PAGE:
The Coronavirus Act 2020 (Residential Tenancies: Protection from Eviction) (Amendment) (England) Regulations 2020
There are new regulations that suspend and amend Schedule 29 of the Coronavirus Act 2020. These regulations were laid before Parliament on 28 August 2020 and came into force on 29 August 2020. All new possession notices will now have to comply with the extended notice periods. These regulations will be applicable to notices served between 29 August 2020 and 31 March 2021.
Regulation 4 states that the new time periods do not apply to any notices served before 29 August 2020. This means that the new notice periods do not have retrospective effect. The new notice periods are detailed in Regulation 3. It is important to bear in mind that the new regulations do not provide for a blanket extension across all tenure types and we set out below the nuances brought around by the new regulations for each tenancy type and grounds that may be relied upon.
Notices served on Ground 1: Four weeks’ notice required if there is at least six months’ unpaid rent at the date of service of the notice and provided that no other grounds (with the exception of ground 2ZA, 2A or 5) are relied upon.
Notices served on Ground 2: Reverts to pre-Coronavirus Act 2020 position and the notice can state that proceedings may begin immediately.
Notices served on Grounds 2ZA, 2A or 5: Four weeks’ notice required if no other grounds are relied upon (with the exception of Ground 1).
Notices served pursuant to section 83Z: Reverts to pre-Coronavirus Act 2020 position – 28 days’ or one month’s notice required.
Notices served on any other Grounds: Six months’ notice is required.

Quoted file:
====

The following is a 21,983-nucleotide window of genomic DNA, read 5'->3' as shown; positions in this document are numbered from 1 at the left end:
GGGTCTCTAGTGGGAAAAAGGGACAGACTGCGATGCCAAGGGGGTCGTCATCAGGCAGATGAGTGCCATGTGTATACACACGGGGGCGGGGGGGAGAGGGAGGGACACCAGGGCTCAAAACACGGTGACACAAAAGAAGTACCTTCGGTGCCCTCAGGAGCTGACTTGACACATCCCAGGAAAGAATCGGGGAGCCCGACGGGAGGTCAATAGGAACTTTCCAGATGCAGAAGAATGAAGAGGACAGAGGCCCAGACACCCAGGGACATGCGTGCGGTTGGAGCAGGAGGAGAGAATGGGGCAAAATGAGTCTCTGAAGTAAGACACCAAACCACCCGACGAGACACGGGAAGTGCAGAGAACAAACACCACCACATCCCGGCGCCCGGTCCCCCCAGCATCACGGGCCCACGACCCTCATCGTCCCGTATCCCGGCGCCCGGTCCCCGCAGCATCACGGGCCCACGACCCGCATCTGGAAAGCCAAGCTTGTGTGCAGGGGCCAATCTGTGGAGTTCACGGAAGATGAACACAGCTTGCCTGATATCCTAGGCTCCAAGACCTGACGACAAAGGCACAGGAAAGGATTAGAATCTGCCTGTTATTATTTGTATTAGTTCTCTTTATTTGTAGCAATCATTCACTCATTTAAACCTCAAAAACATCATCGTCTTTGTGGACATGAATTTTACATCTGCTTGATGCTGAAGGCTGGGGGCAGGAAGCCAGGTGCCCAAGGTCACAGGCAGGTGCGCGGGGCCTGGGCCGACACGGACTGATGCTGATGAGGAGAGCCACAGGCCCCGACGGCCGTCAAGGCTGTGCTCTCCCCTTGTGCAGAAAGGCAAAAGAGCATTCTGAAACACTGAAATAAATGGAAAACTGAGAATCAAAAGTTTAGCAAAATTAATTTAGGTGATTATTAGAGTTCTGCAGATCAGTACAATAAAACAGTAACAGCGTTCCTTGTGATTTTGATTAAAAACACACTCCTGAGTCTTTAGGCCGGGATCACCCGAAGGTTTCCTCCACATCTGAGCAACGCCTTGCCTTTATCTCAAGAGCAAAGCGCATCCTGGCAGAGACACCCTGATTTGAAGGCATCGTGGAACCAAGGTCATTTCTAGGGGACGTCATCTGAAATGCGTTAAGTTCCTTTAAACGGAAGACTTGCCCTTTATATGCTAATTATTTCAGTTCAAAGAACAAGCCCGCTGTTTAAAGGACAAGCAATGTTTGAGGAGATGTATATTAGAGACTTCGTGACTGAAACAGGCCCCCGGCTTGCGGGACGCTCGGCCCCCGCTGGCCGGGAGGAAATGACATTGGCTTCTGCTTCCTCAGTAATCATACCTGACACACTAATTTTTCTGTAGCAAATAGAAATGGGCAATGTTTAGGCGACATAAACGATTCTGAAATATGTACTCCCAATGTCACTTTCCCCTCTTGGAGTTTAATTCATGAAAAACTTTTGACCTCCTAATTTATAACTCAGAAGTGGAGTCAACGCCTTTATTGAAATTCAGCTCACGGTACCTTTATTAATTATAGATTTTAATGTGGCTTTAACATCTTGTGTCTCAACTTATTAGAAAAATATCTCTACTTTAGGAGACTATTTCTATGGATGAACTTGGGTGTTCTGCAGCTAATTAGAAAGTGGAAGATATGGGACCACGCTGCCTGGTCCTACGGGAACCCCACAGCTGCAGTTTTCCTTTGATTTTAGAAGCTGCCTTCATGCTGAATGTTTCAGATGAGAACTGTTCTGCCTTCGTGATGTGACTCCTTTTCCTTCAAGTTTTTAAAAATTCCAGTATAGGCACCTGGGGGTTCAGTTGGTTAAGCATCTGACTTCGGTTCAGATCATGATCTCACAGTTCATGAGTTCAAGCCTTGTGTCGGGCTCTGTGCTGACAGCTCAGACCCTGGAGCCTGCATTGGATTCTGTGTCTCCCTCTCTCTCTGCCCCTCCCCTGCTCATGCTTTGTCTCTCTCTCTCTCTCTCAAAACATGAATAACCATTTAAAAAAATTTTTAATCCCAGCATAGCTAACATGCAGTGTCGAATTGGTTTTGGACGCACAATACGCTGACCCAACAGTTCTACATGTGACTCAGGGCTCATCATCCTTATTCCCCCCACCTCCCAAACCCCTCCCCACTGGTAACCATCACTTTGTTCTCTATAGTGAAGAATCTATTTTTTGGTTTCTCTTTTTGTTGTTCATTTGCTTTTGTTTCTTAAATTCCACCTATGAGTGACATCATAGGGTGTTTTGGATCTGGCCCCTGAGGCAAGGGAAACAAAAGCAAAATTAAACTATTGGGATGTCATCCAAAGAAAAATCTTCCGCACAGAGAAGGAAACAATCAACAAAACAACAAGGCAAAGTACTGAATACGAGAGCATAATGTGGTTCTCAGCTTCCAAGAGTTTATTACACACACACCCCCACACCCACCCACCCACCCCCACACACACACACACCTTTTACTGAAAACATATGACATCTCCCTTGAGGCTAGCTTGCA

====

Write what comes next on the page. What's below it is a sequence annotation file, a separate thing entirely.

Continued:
Notices served on Grounds 1-6, 9, 12, 13, 15 or 16: A six month notice period must be given.
Notices served on Grounds 7 and 7B: Three months’ notice must be given, provided that no other grounds (with the exception of 7A and 14) are relied upon.
Notices served on Ground 7A: Reverts to pre-Coronavirus Act 2020 position even if pleaded with other grounds. Notice required is 28 days’ or one month’s notice as applicable.
Notices served on Grounds 8, 10 and 11: Six months’ notice period if the level of rent arrears is less than six months at the date of service of the notice. Four weeks’ notice period if there are at least six months of rent arrears at the date of service of the notice provided that the notice does not also rely upon grounds 1-6, 9, 12, 13, 15 or 16.
Notices served on Ground 14: Reverts to pre-Coronavirus Act position even if pleaded with other grounds. The notice can state that proceedings may begin immediately.
Notices served on Grounds 14A, 14ZA and 17: Two weeks’ notice must be given, provided that no other grounds (with the exception of 7A and 14) are relied upon.
Assured Shorthold Tenancies
Section 21 Notices must give six months’ notice. The regulations have also extended the validity of the section 21 notice and proceedings must now be issued within ten months of the date of service.
Introductory Tenancies & Demoted Tenancies
Notices served for reasons of ASB: Four weeks’ notice required (whether or not the notice also includes other reasons)
Notices served for any other reason: Six months’ notice required.
Rent Act Tenancies & Statutory Tenancies
Notices served on ASB grounds (Case 2) or where there are more than six months’ of rent arrears: Four weeks’ notice (whether or not additional grounds are relied upon).
Notice served on immigration status grounds (Case 10A): Three months’ notice required provided no other grounds are included.
Notices served on any other Ground: Six months’ notice required.
Six months’ notice is required. The regulations do not provide for any exceptions.
Attention has to be given to the notice periods for each tenure of tenancy as combining grounds that have shorter notices periods with those that require six months’ notice will (in most, but not all circumstances) exclude the shorter notice period.
Specific consideration will also need to be given where a notice providing for a three month notice period has already been given but a shorter notice period is now available and we recommend specific legal advice is taken in such cases. It is also worth bearing in mind that a notice to quit time period has not been extended at all.